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Cardiovascular Clinic


Who is the clinic for?

Anyone who is registered as a patient with the surgery and has a diagnosis of cardiovascular disease (i.e. angina, heart attack, stroke, peripheral vascular disease).

What is the purpose of the clinic?

The clinic performs health checks and offers life-style advice to patients who suffer from heart or arterial diseases.

What are the clinic opening times?

The clinic is open on Wednesday and Thursday afternoon each week.

Who runs the clinic?

Alison Glanville runs the clinic.

How do I contact the clinic?

You can contact the clinic via the reception on 01865 872448.


Frequently asked questions


Q

Should I limit my physical activity?


A

Most people with heart disease do not need to restrict their physical activity. There is no reason why you should not enjoy activities like swimming, cycling, tennis or dancing. For people with certain specific conditions, the cardiologist might advise against intense physical activities such as competitive or contact sports, however, at least 30 minutes of walking or other such physical activity a day is recommended.

Q

Is it important to follow a healthy lifestyle?


A

Yes. The major risk factors for developing complications from coronary heart disease are:

  • Smoking
  • High blood cholesterol
  • High blood pressure
  • Physical inactivity
  • Diabetes

A 'risk factor' is something that increases your risk of developing complications related to coronary heart disease.

You can reduce your risk by:

  • Stopping smoking if you are a smoker
  • Controlling high blood pressure
  • Eating a healthy diet and controlling your blood
  • Taking at least 30 minutes of moderate physical activity a day, such as brisk walking, cycling or swimming
  • Controlling your weight


Q

What is ANGINA?


A

Chest pain has many causes. It may be caused by inflammation in the lung lining, a rib problem, nerve compression or even anxiety. When it has been caused by a lack of oxygen reaching the heart muscle, it is called angina. Angina is often accompanied by breathlessness, sweating, chest tightness or a choking feeling, and is usually worse during exercise, such as walking up hill. The pain can move to the neck, throat, jaw or arms.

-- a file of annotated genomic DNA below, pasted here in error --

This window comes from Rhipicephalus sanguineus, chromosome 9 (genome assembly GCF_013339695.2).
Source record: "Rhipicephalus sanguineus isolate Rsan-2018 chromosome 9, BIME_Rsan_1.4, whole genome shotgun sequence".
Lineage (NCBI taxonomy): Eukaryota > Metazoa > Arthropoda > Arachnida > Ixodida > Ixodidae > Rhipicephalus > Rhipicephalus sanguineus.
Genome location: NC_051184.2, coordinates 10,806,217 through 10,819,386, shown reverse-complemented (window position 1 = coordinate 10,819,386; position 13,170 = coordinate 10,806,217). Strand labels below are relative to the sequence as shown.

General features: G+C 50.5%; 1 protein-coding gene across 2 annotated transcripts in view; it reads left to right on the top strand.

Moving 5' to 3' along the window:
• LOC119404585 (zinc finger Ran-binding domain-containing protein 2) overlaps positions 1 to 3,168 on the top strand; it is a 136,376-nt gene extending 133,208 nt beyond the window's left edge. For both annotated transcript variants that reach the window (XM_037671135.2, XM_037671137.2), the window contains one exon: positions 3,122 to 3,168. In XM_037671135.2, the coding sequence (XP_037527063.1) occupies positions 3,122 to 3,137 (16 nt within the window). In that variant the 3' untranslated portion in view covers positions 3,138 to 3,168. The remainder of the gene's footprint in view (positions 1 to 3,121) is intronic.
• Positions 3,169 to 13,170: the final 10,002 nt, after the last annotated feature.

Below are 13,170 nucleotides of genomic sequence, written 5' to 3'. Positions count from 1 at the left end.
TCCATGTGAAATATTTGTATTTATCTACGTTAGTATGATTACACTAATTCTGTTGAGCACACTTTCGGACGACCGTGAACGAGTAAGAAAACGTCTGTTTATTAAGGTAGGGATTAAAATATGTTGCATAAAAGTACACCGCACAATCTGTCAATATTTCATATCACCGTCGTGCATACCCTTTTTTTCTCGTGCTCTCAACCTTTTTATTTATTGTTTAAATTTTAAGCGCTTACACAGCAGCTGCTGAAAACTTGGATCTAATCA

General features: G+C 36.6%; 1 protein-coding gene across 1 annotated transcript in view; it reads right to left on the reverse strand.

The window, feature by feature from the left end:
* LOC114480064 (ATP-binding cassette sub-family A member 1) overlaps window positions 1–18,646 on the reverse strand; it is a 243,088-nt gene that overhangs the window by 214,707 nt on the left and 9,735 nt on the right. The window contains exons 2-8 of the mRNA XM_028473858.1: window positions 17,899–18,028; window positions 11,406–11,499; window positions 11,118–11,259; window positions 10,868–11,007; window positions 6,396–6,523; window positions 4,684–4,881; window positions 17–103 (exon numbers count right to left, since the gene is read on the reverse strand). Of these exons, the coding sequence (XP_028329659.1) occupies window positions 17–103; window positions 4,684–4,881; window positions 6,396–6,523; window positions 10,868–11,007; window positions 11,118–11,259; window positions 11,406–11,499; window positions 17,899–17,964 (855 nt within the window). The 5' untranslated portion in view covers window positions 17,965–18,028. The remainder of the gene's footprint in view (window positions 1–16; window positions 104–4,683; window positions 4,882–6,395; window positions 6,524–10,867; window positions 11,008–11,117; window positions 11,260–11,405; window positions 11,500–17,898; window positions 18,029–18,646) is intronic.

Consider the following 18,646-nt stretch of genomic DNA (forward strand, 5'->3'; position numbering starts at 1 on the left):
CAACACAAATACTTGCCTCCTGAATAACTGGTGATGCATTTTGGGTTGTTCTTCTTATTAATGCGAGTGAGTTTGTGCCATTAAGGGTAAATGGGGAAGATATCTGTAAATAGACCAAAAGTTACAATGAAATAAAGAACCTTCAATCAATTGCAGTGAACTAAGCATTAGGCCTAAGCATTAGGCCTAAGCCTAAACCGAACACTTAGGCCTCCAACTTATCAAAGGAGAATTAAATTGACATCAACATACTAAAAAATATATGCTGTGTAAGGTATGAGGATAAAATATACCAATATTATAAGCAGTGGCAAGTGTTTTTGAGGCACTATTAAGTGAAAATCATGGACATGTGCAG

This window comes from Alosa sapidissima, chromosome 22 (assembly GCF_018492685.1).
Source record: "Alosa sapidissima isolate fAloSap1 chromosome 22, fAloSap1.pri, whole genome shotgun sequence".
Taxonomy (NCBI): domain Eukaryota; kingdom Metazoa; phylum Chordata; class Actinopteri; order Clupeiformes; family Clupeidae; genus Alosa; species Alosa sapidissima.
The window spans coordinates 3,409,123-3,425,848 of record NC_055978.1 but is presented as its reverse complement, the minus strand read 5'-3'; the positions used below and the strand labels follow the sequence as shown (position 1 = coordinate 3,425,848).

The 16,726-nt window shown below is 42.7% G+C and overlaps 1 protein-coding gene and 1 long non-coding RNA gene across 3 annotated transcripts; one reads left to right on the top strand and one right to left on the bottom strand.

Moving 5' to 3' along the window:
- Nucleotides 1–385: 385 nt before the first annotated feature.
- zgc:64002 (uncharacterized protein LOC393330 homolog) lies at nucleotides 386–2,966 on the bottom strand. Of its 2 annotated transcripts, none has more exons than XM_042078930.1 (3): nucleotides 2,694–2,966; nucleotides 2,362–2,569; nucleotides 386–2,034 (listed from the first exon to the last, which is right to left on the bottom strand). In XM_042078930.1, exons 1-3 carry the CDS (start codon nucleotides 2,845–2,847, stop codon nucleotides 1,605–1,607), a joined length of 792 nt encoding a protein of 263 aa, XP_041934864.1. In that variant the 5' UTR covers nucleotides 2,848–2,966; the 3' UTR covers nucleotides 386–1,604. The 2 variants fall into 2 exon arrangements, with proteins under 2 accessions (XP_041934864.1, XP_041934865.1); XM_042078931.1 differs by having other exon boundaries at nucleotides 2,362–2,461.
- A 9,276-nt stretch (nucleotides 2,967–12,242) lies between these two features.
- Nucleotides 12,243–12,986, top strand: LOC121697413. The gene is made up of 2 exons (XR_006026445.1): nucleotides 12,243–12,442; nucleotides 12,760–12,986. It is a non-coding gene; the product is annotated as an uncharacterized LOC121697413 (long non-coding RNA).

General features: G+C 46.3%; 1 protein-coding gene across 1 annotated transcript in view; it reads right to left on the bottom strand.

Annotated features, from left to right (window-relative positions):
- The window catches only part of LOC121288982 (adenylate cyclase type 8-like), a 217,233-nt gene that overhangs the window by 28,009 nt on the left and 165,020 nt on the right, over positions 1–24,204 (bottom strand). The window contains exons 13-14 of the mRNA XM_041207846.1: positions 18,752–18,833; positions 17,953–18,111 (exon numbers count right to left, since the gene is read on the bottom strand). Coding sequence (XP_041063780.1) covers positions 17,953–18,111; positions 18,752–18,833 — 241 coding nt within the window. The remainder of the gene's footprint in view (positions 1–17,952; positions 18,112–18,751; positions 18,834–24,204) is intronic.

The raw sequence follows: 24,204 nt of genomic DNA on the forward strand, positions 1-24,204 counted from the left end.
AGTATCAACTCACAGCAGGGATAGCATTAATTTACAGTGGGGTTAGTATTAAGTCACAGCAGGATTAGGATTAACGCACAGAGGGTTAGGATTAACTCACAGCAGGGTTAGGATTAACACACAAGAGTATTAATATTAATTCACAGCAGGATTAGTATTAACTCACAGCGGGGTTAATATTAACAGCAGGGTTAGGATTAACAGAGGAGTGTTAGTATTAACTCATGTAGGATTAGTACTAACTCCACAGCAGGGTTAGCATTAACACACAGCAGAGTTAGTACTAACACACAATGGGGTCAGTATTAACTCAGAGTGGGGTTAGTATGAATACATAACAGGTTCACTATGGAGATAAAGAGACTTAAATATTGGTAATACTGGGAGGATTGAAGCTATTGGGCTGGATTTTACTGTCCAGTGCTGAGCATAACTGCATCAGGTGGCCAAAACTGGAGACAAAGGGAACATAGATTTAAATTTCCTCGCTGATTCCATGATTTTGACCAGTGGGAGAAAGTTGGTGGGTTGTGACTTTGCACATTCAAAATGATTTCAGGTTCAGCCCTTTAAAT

Most angina is due to coronary heart disease, when the heart arteries become furred up with fatty deposits through a process called atherosclerosis. Angina affects about one in 50 people. It can often be controlled with a combination of medication and lifestyle change.


Q

What is my cholesterol level?


A

High cholesterol levels are an important contributor to development of coronary artery disease. The most effective way to lower them is by taking a statin drug. There are other drugs that can also be used to lower cholesterol levels, as well as dietary measures.


Q

What is my blood pressure and how often should I have it checked?


A

High blood pressure is another important risk factor for coronary artery disease that can be modified with the right treatment. As a rule of thumb, only half of people with high blood pressure have it checked, only half of those people receive treatment and only half of those people receive effective treatment, which amounts to only an eighth of those with the problem.


Q

What is my blood glucose level? Was it checked while fasting?


A

Diabetes is a very important cause of coronary artery disease. It is best detected by a fasting blood glucose test in which you fast from midnight and have a blood test in the morning.


Q

What medication will I need?


A

Large clinical trials have demonstrated that patients who are proven to have coronary artery disease have a better prognosis if they take each of these four drugs: aspirin, a statin, an ACE (angiotensin-converting enzyme) inhibitor and a beta-blocker.


Useful Links



The British Heart Foundation